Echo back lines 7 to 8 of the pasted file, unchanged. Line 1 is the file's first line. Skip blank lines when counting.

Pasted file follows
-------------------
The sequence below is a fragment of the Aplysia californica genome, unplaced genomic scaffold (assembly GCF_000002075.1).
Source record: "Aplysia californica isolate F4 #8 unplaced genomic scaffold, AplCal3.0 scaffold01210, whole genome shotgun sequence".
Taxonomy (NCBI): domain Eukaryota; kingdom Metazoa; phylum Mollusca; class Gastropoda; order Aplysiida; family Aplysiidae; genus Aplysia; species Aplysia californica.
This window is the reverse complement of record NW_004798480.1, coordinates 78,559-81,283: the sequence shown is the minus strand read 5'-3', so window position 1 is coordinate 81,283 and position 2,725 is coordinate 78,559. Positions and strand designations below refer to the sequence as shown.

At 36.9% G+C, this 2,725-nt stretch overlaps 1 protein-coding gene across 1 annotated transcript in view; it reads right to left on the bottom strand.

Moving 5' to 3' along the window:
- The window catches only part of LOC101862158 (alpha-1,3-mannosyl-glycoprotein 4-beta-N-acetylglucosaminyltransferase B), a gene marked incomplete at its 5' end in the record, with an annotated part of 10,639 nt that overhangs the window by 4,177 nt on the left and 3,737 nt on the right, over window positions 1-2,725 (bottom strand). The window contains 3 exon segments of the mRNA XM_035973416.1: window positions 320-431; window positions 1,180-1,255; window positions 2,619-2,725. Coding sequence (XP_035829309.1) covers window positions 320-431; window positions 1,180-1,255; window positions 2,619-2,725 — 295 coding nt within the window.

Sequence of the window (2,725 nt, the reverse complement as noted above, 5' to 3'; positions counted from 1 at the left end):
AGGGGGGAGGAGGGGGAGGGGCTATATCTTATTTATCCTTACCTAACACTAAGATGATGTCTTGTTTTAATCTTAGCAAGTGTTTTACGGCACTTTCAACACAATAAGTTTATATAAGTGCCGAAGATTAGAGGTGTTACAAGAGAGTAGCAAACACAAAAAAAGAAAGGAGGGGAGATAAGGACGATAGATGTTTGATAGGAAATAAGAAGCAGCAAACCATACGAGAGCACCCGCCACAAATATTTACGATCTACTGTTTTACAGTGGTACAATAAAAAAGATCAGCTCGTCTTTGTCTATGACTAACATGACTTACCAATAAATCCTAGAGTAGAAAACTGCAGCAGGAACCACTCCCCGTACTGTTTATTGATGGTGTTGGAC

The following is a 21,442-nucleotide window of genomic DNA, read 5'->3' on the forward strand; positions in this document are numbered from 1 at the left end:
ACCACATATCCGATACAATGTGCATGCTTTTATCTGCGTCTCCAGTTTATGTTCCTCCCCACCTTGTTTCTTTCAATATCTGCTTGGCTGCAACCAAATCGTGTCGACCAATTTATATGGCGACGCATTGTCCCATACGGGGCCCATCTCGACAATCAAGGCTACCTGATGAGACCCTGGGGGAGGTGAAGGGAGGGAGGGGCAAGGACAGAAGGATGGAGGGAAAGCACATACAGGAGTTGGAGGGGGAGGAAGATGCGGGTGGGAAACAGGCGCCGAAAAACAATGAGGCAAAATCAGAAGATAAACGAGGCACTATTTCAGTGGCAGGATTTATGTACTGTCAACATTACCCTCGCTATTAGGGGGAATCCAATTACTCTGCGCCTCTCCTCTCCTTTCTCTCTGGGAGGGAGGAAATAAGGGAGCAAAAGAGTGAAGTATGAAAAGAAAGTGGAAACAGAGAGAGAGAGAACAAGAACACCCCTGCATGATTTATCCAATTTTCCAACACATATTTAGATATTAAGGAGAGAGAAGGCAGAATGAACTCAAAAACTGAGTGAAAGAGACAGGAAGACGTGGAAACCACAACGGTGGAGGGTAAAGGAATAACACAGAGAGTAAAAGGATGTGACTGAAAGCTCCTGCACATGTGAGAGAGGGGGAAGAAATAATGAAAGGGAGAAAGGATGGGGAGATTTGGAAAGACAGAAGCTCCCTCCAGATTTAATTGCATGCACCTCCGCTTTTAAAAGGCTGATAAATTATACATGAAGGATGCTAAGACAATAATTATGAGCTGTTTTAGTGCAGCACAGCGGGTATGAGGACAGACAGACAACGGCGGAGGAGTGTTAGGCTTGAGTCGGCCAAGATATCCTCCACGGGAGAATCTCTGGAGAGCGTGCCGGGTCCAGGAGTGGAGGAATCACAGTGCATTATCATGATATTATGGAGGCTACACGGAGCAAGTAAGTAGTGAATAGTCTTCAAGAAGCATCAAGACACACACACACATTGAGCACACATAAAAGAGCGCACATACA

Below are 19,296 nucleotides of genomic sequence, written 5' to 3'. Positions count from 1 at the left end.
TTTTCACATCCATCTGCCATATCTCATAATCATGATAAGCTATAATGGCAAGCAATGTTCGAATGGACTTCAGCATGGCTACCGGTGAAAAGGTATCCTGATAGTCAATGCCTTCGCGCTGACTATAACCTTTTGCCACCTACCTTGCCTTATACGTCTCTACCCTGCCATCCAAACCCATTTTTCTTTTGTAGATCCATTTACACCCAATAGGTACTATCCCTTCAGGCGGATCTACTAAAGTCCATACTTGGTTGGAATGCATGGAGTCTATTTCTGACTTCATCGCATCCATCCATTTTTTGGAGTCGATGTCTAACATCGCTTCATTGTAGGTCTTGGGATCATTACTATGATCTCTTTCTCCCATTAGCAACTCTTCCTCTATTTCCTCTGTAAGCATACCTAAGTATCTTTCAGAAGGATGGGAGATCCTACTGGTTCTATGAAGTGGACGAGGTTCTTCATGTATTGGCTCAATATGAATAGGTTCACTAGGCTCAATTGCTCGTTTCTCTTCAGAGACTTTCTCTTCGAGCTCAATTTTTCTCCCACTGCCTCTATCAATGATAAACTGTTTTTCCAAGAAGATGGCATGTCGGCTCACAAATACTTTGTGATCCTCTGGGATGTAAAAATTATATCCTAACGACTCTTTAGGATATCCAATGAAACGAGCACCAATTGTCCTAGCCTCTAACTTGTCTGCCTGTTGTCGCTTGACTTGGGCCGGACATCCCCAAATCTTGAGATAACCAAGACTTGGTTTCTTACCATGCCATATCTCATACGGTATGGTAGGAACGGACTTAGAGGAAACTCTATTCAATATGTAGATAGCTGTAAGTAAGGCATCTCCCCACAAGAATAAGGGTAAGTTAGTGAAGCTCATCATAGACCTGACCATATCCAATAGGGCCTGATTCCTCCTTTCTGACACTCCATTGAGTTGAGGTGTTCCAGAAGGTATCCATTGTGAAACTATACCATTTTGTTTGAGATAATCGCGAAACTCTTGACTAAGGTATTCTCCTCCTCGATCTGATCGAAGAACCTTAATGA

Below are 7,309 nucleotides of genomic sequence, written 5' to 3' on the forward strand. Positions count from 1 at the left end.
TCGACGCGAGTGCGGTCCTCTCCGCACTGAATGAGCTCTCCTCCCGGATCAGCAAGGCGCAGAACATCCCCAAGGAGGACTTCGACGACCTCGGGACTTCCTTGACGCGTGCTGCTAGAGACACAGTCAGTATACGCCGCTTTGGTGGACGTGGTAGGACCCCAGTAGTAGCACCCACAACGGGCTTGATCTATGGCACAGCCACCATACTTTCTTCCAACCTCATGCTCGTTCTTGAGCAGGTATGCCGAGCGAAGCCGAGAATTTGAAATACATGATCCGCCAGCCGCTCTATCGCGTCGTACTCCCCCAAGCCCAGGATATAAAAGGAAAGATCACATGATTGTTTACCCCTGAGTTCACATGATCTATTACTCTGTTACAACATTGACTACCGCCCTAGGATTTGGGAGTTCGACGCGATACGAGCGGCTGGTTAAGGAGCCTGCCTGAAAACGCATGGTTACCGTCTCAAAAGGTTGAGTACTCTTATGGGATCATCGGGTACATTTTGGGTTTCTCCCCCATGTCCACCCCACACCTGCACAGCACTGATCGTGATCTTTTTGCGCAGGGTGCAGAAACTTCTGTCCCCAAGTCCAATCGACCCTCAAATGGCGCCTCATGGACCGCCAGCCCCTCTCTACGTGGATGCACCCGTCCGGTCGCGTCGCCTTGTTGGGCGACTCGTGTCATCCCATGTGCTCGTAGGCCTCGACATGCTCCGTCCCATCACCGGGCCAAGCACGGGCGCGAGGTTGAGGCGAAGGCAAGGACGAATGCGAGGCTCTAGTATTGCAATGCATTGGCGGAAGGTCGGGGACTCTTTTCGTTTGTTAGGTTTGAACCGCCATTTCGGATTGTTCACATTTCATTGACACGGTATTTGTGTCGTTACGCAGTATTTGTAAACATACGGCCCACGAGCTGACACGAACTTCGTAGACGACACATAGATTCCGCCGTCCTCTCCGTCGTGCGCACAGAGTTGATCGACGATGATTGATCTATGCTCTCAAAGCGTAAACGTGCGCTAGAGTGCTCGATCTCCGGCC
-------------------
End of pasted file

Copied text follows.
- The window catches only part of LOC101862158 (alpha-1,3-mannosyl-glycoprotein 4-beta-N-acetylglucosaminyltransferase B), a gene marked incomplete at its 5' end in the record, with an annotated part of 10,639 nt that overhangs the window by 4,177 nt on the left and 3,737 nt on the right, over window positions 1-2,725 (bottom strand). The window contains 3 exon segments of the mRNA XM_035973416.1: window positions 320-431; window positions 1,180-1,255; window positions 2,619-2,725. Coding sequence (XP_035829309.1) covers window positions 320-431; window positions 1,180-1,255; window positions 2,619-2,725 — 295 coding nt within the window.

Sequence of the window (2,725 nt, the reverse complement as noted above, 5' to 3'; positions counted from 1 at the left end):